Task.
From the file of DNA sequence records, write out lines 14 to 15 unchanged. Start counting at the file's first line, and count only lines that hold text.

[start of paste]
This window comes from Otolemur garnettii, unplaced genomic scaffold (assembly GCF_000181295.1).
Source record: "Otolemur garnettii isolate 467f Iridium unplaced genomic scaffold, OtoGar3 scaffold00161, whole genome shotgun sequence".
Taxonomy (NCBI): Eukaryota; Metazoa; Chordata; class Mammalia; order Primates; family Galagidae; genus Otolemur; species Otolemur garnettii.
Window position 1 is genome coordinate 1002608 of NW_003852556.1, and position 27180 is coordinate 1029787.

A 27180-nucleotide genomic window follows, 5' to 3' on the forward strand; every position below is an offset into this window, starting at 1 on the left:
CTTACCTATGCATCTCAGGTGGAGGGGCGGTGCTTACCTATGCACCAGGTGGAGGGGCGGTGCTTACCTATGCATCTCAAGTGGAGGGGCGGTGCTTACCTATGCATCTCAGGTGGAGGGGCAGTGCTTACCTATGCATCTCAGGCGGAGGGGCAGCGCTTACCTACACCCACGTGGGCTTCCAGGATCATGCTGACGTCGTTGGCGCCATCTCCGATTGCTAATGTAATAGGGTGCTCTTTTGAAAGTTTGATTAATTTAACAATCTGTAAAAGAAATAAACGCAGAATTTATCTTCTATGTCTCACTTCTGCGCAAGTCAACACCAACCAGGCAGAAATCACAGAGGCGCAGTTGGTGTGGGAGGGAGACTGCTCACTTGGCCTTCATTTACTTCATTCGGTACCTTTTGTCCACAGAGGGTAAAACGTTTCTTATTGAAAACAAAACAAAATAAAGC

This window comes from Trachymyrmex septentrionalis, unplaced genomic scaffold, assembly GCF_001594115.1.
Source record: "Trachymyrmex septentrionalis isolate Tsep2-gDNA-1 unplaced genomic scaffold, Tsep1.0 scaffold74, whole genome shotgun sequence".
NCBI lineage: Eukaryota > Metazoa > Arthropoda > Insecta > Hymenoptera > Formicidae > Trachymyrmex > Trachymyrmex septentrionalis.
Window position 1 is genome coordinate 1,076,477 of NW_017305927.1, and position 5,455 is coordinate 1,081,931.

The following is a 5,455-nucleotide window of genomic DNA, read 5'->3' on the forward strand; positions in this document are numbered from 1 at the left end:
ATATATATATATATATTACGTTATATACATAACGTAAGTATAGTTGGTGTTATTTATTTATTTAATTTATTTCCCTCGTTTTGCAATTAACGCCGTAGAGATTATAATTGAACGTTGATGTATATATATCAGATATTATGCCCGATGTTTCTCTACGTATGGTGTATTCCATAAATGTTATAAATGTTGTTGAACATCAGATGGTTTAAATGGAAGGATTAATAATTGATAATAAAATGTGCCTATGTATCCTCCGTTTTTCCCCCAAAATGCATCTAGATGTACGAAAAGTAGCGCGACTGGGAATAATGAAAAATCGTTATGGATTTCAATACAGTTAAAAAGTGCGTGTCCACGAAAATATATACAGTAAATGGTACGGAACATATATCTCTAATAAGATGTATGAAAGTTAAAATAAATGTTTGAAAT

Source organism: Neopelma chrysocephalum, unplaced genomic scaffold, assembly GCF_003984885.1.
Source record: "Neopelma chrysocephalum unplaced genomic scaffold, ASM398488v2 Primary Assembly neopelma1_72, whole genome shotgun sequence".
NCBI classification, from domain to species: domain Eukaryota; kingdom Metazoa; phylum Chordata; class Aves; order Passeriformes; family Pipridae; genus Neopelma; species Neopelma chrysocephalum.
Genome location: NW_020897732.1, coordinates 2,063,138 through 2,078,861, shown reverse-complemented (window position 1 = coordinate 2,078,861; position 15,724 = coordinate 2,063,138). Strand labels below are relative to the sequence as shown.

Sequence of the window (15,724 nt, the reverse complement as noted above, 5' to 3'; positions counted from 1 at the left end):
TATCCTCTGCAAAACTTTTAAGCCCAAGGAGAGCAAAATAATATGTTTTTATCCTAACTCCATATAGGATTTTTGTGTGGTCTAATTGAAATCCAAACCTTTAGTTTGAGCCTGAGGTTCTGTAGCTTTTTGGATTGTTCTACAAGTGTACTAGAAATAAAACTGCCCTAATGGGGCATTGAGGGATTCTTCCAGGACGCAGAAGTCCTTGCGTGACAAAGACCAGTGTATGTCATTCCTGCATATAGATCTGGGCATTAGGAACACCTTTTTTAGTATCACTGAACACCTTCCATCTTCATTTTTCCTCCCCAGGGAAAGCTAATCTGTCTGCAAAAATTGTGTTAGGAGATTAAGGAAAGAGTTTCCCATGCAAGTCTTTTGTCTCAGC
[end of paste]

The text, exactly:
Source record: "Neopelma chrysocephalum unplaced genomic scaffold, ASM398488v2 Primary Assembly neopelma1_72, whole genome shotgun sequence".
NCBI classification, from domain to species: domain Eukaryota; kingdom Metazoa; phylum Chordata; class Aves; order Passeriformes; family Pipridae; genus Neopelma; species Neopelma chrysocephalum.